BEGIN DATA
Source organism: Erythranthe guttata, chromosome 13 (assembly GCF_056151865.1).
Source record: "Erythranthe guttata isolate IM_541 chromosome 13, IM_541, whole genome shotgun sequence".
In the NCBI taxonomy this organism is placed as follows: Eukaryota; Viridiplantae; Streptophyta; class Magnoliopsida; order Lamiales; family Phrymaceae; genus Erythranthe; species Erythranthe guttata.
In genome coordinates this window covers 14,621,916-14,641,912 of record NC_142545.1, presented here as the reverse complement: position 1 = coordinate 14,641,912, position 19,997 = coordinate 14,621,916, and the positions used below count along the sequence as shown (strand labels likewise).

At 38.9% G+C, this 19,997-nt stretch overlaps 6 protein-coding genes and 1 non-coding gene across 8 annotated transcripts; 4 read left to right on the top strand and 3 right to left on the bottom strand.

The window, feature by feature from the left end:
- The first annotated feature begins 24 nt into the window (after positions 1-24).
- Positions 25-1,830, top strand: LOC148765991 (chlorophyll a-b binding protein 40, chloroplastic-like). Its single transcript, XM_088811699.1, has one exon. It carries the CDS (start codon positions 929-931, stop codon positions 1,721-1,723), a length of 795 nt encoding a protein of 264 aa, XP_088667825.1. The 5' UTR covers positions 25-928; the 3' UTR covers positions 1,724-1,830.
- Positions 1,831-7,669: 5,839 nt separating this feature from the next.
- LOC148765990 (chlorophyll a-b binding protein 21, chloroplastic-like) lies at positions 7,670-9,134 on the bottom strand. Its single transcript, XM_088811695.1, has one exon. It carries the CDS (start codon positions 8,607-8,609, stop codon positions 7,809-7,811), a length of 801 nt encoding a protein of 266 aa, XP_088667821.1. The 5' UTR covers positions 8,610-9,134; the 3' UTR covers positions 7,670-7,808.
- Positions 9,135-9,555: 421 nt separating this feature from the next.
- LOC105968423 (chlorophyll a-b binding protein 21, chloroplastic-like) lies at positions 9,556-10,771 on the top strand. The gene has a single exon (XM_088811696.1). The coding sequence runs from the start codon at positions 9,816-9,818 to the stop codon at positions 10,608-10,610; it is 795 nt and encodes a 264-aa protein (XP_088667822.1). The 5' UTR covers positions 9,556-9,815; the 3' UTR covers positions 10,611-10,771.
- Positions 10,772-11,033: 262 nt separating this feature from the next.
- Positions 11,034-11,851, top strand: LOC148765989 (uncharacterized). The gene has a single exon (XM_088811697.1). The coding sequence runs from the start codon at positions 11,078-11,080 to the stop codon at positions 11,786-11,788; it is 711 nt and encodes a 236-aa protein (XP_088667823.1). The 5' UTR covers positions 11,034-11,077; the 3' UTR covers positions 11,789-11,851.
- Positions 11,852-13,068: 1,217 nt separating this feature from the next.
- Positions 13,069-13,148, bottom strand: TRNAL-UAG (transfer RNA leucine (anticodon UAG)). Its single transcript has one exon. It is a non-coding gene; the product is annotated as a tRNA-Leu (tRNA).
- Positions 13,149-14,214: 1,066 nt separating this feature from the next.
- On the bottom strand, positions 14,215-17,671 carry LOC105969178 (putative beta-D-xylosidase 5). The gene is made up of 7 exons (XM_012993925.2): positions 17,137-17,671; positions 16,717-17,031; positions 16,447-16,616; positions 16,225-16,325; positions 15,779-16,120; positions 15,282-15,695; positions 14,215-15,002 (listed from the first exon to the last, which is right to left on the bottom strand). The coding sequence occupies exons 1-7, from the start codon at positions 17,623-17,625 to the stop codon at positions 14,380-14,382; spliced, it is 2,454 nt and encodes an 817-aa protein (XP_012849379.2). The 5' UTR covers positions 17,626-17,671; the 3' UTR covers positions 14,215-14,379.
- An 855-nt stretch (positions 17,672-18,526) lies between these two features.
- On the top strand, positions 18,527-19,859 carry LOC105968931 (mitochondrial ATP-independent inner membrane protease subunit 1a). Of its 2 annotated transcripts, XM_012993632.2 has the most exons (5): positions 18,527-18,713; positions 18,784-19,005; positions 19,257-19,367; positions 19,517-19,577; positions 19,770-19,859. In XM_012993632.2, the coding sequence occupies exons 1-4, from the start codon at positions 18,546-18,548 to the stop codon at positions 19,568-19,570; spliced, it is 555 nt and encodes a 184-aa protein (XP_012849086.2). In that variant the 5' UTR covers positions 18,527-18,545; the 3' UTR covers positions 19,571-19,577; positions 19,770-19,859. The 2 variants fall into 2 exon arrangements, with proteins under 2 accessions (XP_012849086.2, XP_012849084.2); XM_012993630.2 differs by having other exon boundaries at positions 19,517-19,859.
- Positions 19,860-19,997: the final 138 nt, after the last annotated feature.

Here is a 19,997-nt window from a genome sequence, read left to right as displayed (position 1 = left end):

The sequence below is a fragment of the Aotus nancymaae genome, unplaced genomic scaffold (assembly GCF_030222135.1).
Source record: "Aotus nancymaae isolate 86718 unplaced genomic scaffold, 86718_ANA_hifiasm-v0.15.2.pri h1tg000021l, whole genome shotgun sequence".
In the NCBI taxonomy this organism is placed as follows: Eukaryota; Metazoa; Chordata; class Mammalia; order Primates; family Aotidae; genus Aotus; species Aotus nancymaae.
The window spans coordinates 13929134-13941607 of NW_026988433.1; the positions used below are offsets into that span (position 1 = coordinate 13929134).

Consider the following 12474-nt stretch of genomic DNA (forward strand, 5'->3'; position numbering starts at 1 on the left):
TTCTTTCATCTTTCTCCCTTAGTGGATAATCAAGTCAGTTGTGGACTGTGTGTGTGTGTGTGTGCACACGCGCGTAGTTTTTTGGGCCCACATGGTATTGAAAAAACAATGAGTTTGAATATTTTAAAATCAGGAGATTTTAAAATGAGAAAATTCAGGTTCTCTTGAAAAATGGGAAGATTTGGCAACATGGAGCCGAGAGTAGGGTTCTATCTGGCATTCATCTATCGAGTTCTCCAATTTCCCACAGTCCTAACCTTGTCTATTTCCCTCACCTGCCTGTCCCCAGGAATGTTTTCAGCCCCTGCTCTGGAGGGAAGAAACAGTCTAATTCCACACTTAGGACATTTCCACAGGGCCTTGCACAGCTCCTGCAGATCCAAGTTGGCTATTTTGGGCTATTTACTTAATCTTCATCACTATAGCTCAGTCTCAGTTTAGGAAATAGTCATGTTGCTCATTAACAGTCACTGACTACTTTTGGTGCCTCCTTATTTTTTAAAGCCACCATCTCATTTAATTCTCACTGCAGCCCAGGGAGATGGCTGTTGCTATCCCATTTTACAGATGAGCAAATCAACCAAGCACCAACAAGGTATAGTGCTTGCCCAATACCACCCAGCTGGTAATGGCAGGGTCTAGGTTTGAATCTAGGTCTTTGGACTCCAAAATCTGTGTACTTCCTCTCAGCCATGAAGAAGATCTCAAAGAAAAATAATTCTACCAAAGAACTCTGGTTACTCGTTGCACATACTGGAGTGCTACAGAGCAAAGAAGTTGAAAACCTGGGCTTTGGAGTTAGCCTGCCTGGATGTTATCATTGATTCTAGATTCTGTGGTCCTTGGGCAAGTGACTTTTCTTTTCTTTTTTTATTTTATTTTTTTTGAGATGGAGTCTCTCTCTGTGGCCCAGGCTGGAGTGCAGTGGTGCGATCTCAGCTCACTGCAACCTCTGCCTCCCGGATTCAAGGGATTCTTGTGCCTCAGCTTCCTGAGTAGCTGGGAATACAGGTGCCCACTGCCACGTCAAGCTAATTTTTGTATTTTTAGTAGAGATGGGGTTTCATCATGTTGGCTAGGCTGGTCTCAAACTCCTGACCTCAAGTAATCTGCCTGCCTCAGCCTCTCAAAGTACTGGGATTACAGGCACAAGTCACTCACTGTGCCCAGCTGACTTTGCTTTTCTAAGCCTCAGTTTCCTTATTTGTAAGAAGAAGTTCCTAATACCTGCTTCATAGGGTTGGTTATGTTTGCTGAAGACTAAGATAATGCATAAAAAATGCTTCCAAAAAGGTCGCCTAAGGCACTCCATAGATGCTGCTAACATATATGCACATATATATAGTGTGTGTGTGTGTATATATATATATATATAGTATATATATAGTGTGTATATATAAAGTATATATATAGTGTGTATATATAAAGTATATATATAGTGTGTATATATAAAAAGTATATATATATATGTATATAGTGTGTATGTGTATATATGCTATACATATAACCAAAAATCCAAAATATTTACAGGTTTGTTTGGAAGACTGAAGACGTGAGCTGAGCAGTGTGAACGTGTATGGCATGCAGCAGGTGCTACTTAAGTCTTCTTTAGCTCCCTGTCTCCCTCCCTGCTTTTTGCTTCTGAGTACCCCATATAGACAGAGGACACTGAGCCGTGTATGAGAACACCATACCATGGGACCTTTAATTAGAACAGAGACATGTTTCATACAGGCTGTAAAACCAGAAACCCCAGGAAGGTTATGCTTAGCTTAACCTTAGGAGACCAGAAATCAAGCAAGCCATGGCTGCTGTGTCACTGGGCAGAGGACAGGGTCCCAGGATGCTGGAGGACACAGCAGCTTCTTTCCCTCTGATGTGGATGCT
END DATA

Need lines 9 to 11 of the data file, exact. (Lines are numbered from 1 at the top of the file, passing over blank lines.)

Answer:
- Positions 1,831-7,669: 5,839 nt separating this feature from the next.
- LOC148765990 (chlorophyll a-b binding protein 21, chloroplastic-like) lies at positions 7,670-9,134 on the bottom strand. Its single transcript, XM_088811695.1, has one exon. It carries the CDS (start codon positions 8,607-8,609, stop codon positions 7,809-7,811), a length of 801 nt encoding a protein of 266 aa, XP_088667821.1. The 5' UTR covers positions 8,610-9,134; the 3' UTR covers positions 7,670-7,808.
- Positions 9,135-9,555: 421 nt separating this feature from the next.